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'Faces will melt': Not everyone up for visiting newly-opened 4,000 yo Egyptian tomb

Egyptian officials said opening the tomb of mysterious but powerful vizier Mehu for the first time since it was discovered in 1940 would prove Egypt is "safe for tourists" - but the internet thinks otherwise.

Containing six burial chambers, the tomb is one of the best preserved in the entire vast Saqqara Necropolis outside Egypt's ancient capital Memphis. Its main resident was Mehu, a man so powerful an estimated 4,300 years ago that the walls bear 48 of his titles. Colorful scenes depict Mehu living a glorious life of ruling, feasting and hunting, and more esoteric or symbolic images, such as two crocodiles marrying.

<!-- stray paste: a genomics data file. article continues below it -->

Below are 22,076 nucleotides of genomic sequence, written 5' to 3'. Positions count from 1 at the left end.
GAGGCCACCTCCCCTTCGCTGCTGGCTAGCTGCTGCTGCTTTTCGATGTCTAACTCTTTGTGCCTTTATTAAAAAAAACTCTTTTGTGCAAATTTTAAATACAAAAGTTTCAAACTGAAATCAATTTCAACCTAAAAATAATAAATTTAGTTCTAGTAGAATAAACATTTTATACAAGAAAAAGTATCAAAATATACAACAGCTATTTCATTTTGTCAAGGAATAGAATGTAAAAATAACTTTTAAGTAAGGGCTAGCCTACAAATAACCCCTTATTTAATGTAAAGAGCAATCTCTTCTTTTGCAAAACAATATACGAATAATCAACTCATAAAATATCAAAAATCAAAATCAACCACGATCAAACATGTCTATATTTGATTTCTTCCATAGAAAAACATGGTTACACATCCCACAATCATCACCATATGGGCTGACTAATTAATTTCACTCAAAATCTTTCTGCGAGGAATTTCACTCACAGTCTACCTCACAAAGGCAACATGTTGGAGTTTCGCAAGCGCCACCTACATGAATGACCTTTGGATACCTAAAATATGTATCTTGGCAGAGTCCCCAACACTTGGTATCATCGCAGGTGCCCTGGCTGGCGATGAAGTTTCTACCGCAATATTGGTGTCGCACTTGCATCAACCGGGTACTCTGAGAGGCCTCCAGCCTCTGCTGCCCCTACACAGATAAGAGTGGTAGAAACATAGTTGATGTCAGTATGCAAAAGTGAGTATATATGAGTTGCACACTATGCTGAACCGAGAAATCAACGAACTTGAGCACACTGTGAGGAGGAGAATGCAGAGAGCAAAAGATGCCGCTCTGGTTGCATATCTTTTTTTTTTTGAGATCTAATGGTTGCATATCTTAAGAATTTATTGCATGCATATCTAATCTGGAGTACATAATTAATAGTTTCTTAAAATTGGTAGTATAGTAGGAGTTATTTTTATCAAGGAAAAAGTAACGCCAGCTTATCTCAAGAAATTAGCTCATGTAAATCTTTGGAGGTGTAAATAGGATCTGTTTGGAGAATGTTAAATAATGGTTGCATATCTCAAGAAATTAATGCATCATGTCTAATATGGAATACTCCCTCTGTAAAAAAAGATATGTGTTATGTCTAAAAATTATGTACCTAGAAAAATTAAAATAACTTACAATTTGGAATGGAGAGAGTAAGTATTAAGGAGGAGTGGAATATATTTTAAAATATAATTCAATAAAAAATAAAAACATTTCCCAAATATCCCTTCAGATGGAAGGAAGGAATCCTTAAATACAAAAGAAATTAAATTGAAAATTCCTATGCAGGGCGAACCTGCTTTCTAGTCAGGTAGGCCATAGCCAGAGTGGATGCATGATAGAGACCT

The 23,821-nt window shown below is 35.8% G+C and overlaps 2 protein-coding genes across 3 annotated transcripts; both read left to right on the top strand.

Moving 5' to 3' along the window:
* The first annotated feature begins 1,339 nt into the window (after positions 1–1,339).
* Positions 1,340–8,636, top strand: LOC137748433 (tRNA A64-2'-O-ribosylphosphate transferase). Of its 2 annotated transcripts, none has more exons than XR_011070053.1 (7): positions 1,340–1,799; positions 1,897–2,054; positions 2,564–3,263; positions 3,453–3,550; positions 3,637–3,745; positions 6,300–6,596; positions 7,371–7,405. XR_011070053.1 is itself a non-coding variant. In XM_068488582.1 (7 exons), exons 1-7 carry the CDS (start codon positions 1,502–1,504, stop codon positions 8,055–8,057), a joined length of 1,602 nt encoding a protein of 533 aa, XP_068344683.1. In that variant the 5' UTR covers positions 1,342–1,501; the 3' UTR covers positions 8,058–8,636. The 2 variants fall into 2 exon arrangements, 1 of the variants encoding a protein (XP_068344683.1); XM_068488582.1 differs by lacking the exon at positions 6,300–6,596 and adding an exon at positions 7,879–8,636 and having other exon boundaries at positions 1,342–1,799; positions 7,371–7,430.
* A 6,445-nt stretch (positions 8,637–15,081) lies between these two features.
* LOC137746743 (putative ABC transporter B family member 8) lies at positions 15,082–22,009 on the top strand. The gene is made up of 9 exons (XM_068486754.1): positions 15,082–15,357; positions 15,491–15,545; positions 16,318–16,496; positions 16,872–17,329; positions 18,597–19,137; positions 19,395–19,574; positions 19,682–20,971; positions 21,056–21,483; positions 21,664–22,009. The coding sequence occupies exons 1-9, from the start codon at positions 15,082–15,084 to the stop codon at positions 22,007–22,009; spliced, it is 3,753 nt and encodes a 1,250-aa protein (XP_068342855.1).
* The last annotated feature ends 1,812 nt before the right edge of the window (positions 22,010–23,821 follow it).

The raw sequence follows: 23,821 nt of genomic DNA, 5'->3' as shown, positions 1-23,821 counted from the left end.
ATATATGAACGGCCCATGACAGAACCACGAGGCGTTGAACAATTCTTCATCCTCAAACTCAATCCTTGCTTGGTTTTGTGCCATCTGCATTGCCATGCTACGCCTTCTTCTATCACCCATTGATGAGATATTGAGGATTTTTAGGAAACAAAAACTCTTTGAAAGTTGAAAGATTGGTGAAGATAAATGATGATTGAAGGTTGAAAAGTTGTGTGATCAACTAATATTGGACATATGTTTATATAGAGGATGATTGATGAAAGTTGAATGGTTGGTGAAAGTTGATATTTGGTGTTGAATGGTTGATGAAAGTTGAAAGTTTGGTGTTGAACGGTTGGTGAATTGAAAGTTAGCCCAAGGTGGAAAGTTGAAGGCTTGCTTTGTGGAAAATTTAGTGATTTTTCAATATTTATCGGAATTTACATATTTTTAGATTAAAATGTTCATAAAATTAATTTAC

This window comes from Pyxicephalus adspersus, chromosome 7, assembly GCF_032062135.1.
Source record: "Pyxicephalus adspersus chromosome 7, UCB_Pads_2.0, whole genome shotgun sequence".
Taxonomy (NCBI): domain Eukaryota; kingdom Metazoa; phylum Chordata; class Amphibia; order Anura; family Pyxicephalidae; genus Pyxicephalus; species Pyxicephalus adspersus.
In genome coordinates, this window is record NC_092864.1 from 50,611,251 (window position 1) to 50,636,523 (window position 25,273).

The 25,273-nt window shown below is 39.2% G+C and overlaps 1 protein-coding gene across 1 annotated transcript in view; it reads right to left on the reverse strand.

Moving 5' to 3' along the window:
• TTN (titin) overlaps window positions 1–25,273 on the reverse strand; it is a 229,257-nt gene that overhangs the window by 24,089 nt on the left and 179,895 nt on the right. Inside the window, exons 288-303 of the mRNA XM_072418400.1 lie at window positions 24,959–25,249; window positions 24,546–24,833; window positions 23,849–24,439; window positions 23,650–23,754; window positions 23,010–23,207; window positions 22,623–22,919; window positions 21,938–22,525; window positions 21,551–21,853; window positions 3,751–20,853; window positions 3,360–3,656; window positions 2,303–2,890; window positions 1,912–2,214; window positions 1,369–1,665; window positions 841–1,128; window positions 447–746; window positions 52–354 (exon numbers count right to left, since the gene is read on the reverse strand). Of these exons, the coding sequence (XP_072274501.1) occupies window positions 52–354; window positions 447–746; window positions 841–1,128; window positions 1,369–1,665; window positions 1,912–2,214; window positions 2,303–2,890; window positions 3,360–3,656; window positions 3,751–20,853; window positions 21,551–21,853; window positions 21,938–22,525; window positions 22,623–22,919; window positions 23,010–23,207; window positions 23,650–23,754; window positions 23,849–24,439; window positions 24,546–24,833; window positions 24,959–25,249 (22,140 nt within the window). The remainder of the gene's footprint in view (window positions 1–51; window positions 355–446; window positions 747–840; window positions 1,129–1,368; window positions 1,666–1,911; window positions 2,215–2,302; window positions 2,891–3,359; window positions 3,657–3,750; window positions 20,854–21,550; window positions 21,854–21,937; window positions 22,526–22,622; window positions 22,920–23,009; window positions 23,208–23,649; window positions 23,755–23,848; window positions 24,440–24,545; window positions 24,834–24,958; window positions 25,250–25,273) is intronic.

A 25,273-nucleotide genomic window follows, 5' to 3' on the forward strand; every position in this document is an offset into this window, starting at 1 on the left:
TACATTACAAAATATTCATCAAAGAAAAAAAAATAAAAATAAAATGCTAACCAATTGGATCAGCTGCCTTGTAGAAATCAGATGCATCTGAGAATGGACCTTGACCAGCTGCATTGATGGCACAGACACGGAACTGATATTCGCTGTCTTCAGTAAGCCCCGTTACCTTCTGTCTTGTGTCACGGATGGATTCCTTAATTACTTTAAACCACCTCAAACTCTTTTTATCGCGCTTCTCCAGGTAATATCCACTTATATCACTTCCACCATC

While Egypt hopes that the prospect of studying them first-hand will help the country's tourist industry recover from its post-revolution decline, many online are saying the tomb is but a cursed bait.

Many wondered why it took so long to open the tomb.

Though not every Twitter user was so concerned about historical conspiracies, or the ethics of turning graves into tourist monuments.

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